Launching a satellite is quite an undertaking. Beyond money, knowledge, and technology, a large space for the launch site is required. In such a small country like Israel, the sea shore is the best location to be used for launching rockets. The launch area is called “The Experimentation Field” by the REU (Rockets Experimentation Unit). This unit is responsible on launching the satellite into its orbit using a launching rocket. Once in orbit, it becomes the responsibility of a special intelligence unit.

“The REU has three central roles in launching a satellite” explains Lieut. Col. Boaz, head of the experimentation unit. “The first is the safety. We secure the entire launch: we know the exact location of the rocket at any given time, and we are able to destroy it if it falls outside of predetermined trajectory. A safety officer is dedicated to the purpose during the launch, is responsible to make the right decision in case of emergency”.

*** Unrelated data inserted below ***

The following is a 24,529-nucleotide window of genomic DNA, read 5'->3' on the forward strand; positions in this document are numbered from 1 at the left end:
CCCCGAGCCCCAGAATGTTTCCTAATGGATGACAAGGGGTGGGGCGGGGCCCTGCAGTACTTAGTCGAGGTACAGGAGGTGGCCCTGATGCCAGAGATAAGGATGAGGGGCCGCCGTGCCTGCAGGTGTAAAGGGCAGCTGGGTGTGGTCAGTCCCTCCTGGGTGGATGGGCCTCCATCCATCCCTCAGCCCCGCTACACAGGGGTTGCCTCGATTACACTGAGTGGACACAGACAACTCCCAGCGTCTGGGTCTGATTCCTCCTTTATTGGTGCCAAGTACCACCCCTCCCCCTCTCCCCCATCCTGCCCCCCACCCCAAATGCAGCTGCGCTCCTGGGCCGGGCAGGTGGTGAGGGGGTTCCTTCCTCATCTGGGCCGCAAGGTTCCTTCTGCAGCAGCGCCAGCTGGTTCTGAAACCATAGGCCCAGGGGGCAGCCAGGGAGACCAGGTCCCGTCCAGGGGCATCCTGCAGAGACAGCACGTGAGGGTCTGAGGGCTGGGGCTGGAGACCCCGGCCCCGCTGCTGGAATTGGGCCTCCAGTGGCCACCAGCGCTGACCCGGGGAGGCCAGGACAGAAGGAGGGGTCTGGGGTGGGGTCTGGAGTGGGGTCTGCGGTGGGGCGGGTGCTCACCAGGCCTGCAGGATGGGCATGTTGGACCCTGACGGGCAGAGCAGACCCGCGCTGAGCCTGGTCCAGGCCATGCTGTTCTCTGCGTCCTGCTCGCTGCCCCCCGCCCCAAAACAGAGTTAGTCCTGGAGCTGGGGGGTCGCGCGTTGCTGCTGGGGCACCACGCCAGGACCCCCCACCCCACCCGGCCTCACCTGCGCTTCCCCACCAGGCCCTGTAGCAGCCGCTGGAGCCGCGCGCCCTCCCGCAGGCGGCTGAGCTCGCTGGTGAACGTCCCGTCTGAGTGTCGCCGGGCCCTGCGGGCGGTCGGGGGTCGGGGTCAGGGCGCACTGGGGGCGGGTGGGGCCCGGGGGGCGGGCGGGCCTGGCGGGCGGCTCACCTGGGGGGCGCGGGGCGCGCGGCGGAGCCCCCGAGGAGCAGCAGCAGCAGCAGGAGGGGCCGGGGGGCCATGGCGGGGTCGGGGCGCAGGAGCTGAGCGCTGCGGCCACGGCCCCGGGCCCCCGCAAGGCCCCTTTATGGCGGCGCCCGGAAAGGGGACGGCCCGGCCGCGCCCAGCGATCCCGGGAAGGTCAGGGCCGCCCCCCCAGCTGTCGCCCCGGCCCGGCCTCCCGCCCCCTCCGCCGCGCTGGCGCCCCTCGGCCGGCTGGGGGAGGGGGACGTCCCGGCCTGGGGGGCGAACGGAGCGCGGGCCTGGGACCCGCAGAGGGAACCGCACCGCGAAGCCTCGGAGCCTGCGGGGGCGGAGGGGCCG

“The second is data processing. A lot of telemetry data is passed transmitted from the rocket during the launch. We receive and process this data. The information we retrieve is then passed to the equipment manufacturers, for further study and to be used in future developments. The third role is managing the entire process. A national-scale event of this kind involves ground, sea, and air closures, increased patrols deep in sea. The launch requires a close cooperation with the air force, marines, and home front command. The entire process is very complex”.